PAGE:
In the winter Mike would shovel the snow out of the cage, heat the baseballs on the stove and wrap pipe insulation around the bat handle so his hands wouldn't sting. "I was out there every day," he says. "I would come home from school, get a snack, watch cartoons and then hit. Every spring I would see that I was hitting the ball farther and farther."
Eventually Vince enclosed the batting cage by adding a roof and paneling, along with a heater. "It was such an ugly thing; I can't believe the neighbors didn't complain," he says. "Actually the zoning board came by once to investigate. When they asked what it was, I told them it was my son's ticket to the major leagues."
Vince had grown up a few blocks from Lasorda in Norristown, Pa., and he had idolized Tommy, who was six years older and the town's best ballplayer. "I was his little buddy," Vince says. "We were inseparable—like family. Actually my mother and his mother were fourth cousins."
Years later, when Vince, who parlayed a used-car dealership into a string of successful businesses, and Tommy, who went from being a mediocre minor league player to manager of a world champion, got together in the off-season, they would half-kiddingly kick around the prospect of Mike's one day wearing Dodger Blue. "It's something we had hoped would happen," says Lasorda.
Still, who could have known that this kid—the batboy who worked the Dodger games when the team played in Philly—would someday grow into a major league uniform of his own? None other than Ted Williams, that's who.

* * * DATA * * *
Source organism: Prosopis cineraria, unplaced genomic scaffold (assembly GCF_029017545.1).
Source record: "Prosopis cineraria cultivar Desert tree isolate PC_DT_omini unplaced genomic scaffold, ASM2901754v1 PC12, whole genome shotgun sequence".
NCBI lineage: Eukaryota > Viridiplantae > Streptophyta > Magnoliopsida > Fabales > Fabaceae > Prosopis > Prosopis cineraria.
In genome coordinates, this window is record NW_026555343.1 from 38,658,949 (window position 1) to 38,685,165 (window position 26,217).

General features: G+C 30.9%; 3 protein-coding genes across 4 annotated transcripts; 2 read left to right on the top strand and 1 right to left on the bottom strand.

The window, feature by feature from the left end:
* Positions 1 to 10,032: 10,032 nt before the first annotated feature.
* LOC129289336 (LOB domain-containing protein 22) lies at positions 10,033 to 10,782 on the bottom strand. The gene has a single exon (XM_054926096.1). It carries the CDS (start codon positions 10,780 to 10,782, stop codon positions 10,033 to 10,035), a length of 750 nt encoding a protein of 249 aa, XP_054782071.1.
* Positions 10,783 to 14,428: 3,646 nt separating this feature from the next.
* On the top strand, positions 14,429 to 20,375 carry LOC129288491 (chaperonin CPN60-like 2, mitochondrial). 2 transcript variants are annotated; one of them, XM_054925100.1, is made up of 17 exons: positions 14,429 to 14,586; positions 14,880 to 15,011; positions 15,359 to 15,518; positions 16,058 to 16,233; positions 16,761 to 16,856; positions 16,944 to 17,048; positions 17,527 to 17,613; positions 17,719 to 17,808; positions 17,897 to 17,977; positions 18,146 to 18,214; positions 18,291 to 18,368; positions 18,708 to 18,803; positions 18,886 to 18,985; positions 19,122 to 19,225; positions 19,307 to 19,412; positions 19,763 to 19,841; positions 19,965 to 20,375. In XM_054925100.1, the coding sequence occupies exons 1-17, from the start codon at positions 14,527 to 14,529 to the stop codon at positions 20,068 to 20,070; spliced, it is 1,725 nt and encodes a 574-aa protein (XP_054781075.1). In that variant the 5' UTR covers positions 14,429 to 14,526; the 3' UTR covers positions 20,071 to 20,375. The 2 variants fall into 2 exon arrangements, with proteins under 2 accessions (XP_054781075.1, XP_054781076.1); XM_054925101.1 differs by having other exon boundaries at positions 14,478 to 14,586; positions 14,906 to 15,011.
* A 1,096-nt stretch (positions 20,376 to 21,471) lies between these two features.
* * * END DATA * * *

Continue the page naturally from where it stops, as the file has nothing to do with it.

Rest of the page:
It just so happened that Williams was a friend of a friend of Vince's, and it just so happened that the Hall of Famer had a few hours to spare one Saturday morning in 1984 before making an appearance at a card show near the Piazzas' home. Breakfast that morning was followed by some cuts in the cage and a little batting instruction for 16-year-old Mike from an expert—an event the family videotaped. "I couldn't even talk because I was so nervous," says Piazza.
Williams filled the gaps with his usual deft touch. "Mike hits it harder than I did when I was 16," he says on the tape. "I guarantee you, this kid will hit the ball. I never saw anybody who looked better at his age." And no wonder. When Williams asked Mike, "Son, do you have my book on hitting?" the kid smiled. Fie had memorized it.
As a senior in 1986 Piazza broke the Phoenixville High career home run record (previously held by major leaguer Andre Thornton), but big league scouts didn't show much interest in him. He played first base and hit over .400, but he lumbered along the base paths as if they were made of quicksand. "I have talked to a lot of scouts since then who said they didn't like anything about me," says Piazza. "They said that I couldn't run or hit."
So Lasorda made a phone call to a good friend, Ron Fraser, then the University of Miami baseball coach. "I got Mike into Miami," Lasorda says. But Piazza was in over his head at Miami. As a backup first baseman his freshman year, he had one hit in just nine at bats and quit the Hurricanes at the end of the season. Piazza then transferred to Miami-Dade North Community College for his sophomore year and hit .364 playing for another one of Lasorda's cronies, Demie Mainieri. To help attract scholarship offers from four-year schools, Lasorda arranged for Piazza to be drafted by the Dodgers.
He was L.A.'s final pick, the 1,389th player chosen overall, and the news arrived in the form of a mailgram that read like a Publisher's Clearing House sweepstakes: "Congratulations! You have been...." No one takes courtesy picks seriously, so it wasn't until two months later, in early August 1988, that a Dodger scout finally got around to calling Piazza—and when he did, it was to find out which school Piazza would be attending that fall. Piazza responded with a request for a try-out instead.